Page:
Maths classes are taught daily in small, ability-based groups by specialist teachers.
Teachers use both summative and formative assessment information to create medium term plans that are specific to the group’s needs. They identify gaps in previous learning, work to fill these gaps and help the children develop a more secure understanding of topics. Children work at their ability-based level, rather than chronological age expectations, but teachers will ensure that they are exposed to concepts in line with their age when applicable.
At Fairley House we follow the National Curriculum and children work through the following topics in a cyclical manner, completing each topic more than once per year:
Number and place value
Number – addition and subtraction
Number – multiplication and division
Number – fractions, decimals and percentages
Geometry – properties of shape
Geometry – position and direction
Our lessons are planned and taught using transdisciplinary teaching, which includes direct or indirect support from occupational therapists and speech and language therapists. Direct support often takes the form of speech and language therapists leading vocabulary-based starter activities to help children develop a secure understanding of mathematical language, and occupational therapists working with teachers to improve skills such as using measuring equipment, plotting graphs and spatial awareness, which are all important for maths learning. In the Junior Department, occupational therapists are involved with the delivery of Motor Maths. Motor Maths takes place in the gym using a range of occupational therapy and PE equipment. It allows children to use their bodies whilst learning a maths concept and in doing so, they develop a greater number of memory hooks to help them retain and recall that knowledge.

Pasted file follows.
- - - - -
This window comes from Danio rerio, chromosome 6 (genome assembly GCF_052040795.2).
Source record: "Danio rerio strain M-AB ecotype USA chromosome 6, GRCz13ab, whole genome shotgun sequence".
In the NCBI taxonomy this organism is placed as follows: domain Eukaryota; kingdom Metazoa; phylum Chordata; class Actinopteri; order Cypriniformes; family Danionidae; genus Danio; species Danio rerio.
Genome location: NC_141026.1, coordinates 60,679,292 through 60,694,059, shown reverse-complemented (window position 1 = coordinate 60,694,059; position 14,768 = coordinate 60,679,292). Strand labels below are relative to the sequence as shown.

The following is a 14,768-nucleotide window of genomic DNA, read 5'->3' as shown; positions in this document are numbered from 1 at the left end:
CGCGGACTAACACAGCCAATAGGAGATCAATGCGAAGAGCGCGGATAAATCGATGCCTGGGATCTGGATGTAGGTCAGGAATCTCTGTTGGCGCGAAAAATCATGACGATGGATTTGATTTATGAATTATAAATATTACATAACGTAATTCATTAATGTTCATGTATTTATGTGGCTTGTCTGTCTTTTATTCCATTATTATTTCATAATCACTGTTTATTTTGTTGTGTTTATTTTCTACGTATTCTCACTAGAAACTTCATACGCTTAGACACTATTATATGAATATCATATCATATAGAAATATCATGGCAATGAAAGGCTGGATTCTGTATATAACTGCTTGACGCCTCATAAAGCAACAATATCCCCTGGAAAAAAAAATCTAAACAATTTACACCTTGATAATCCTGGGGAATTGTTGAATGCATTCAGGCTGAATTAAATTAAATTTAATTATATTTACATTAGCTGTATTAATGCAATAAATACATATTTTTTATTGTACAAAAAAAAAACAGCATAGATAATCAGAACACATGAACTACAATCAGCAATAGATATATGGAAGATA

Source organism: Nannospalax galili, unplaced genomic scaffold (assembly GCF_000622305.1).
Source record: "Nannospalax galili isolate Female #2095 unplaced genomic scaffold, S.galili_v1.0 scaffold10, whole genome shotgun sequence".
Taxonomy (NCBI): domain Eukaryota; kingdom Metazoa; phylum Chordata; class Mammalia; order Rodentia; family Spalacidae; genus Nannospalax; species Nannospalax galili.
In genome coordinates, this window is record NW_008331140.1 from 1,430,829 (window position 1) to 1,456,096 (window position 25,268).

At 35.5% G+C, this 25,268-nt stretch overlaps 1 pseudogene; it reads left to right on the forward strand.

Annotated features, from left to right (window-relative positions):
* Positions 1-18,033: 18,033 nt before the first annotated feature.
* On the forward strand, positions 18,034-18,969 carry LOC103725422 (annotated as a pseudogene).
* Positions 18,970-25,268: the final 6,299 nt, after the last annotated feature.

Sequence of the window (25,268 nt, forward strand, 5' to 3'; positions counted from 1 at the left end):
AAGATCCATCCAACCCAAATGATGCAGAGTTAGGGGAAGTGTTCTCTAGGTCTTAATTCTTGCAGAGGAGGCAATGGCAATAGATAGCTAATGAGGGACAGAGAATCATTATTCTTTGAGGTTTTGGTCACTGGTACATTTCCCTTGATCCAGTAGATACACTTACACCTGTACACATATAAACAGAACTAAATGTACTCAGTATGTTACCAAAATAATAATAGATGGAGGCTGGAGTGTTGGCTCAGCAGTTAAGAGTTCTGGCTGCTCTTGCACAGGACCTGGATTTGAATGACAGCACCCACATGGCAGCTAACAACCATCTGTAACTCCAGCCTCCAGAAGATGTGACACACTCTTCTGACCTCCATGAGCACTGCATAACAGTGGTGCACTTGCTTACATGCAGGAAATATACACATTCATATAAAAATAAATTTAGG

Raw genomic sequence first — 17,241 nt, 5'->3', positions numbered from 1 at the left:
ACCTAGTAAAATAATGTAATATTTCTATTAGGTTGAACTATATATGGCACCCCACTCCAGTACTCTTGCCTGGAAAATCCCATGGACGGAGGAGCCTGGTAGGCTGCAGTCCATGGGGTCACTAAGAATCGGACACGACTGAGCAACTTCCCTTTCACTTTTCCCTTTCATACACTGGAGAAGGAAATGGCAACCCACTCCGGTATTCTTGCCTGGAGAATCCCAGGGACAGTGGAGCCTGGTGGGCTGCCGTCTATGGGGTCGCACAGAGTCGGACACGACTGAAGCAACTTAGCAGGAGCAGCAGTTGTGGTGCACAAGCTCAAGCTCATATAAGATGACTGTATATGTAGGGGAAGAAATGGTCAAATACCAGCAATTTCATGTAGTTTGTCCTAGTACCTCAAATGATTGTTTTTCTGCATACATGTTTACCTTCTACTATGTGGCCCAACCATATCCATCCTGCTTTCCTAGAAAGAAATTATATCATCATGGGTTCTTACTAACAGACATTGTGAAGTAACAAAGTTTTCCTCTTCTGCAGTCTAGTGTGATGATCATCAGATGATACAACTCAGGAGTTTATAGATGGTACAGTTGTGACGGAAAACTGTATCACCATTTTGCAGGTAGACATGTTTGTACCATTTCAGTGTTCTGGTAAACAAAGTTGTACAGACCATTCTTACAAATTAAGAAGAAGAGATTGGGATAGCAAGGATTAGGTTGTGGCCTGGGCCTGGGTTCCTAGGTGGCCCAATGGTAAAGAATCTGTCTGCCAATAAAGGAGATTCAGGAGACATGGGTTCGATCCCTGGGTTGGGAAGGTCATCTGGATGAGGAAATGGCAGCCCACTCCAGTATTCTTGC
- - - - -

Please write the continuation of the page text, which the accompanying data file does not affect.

Teachers plan lessons that allow children to build up their learning in small steps, with many opportunities for revision. Lessons are delivered using multisensory methods and many visual and practical supports.